TL;DR: gaining national master level in China is based on gaining competition norms, likely to be in the amateur league.
As you know, national federations can set their own standards for national master titles:
National chess federations are free to set whatever standards they want for such titles [e.g. National Master], which are not recognized by FIDE. Standards for "Master" titles in different countries vary, but are usually based on criteria such as achieving a certain rating (typically about 2200 Elo), achieving the required number of tournament performances ("norms") at a certain level, or featuring prominently in the country's national championship. In some cases, it may extend to honorary titles awarded to (for example) prominent chess administrators, business patrons or politicians.
Source: wikipedia, emphasis is mine.
In China, you can gain the national master title by playing in tournaments and getting NM norms;
There are really two tracks for chess players. One is run by the National Chess Association & the National Chess Academy, as well as the associated provincial- and municipal- level chess academies. They award certificates for amateur players, from level 6 (the lowest) to level 1 (the highest), which are followed by the titles of Candidate Association Master Association Master & National Master. Meanwhile, the National Sports Bureau uses a different classification system entirely (recognising instead the ‘Athlete system’), bestowing upon the elite players the titles of Third class (the lowest), Second class and First Class (the highest) Athlete, National Elite and International Elite.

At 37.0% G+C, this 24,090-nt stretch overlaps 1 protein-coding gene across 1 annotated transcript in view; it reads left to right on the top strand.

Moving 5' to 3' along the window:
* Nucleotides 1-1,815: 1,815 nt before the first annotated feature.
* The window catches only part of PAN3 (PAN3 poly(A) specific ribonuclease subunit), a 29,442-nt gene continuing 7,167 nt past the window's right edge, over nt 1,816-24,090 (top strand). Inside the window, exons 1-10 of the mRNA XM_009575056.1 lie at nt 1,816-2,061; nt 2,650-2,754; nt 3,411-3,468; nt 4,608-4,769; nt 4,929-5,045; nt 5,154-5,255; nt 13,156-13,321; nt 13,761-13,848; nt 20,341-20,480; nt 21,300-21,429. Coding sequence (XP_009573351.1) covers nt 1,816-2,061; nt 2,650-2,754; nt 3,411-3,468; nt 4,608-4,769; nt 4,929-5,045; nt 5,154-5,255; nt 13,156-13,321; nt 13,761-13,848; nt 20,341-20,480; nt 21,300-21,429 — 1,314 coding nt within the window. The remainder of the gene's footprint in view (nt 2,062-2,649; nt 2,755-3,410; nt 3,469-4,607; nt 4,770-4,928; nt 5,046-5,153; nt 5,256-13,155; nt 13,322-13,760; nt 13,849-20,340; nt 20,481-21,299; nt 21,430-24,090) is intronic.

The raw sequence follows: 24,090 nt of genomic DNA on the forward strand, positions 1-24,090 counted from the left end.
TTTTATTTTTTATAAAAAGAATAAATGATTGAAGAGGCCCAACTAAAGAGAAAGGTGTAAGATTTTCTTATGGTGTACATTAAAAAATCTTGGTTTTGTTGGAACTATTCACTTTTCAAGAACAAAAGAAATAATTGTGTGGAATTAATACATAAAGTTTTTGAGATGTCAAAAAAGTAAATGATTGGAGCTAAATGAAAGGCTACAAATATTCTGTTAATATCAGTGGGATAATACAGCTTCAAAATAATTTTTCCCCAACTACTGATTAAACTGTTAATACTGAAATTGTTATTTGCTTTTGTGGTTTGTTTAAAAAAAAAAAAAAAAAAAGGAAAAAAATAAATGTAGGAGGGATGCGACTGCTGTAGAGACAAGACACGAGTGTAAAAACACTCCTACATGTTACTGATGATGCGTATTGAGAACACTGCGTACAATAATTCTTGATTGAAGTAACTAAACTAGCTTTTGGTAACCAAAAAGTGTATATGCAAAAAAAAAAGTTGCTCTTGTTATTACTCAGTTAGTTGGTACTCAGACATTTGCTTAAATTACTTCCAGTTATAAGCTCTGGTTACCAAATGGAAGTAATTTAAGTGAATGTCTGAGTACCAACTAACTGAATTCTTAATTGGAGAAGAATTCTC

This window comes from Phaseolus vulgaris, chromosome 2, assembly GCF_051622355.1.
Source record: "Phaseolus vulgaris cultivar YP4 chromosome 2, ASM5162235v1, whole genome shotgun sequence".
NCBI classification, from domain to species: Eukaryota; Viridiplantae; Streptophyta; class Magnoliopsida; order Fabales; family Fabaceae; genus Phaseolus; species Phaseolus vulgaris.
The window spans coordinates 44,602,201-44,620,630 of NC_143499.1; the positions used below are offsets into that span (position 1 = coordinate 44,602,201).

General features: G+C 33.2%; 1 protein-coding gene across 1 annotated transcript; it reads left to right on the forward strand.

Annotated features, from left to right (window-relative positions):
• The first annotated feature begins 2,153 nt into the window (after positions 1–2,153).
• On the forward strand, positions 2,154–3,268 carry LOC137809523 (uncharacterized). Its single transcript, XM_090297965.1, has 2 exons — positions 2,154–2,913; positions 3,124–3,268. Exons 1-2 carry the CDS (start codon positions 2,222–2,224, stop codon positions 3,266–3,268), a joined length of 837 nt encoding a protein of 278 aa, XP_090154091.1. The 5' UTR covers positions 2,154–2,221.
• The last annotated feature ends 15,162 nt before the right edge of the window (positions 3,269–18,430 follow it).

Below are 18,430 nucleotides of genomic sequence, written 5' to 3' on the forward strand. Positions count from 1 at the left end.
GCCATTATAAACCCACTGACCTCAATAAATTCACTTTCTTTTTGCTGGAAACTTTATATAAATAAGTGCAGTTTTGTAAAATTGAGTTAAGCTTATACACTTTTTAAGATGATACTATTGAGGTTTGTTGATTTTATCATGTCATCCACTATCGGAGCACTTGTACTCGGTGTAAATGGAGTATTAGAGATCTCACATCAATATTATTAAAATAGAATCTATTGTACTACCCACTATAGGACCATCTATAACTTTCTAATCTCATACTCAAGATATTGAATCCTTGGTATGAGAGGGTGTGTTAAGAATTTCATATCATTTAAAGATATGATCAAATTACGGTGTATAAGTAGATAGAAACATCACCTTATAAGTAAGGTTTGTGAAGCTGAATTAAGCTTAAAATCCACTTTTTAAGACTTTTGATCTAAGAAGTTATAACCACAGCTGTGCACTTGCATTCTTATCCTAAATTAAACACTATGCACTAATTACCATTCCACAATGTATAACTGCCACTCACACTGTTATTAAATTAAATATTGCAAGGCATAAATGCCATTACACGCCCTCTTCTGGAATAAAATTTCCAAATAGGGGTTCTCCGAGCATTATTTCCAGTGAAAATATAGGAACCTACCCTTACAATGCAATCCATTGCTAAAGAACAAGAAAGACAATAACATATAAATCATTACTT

Chess players gaining the required norms (gaining a certain placing in some designated tournament perhaps, or satisfying the required win rate) can apply for First Class certification. For example, I gained the titles of Association Master and First Class Athlete through competing in various events.
Source: Chess in China: Unveiling the Chinese System on Chess.com, emphasis is mine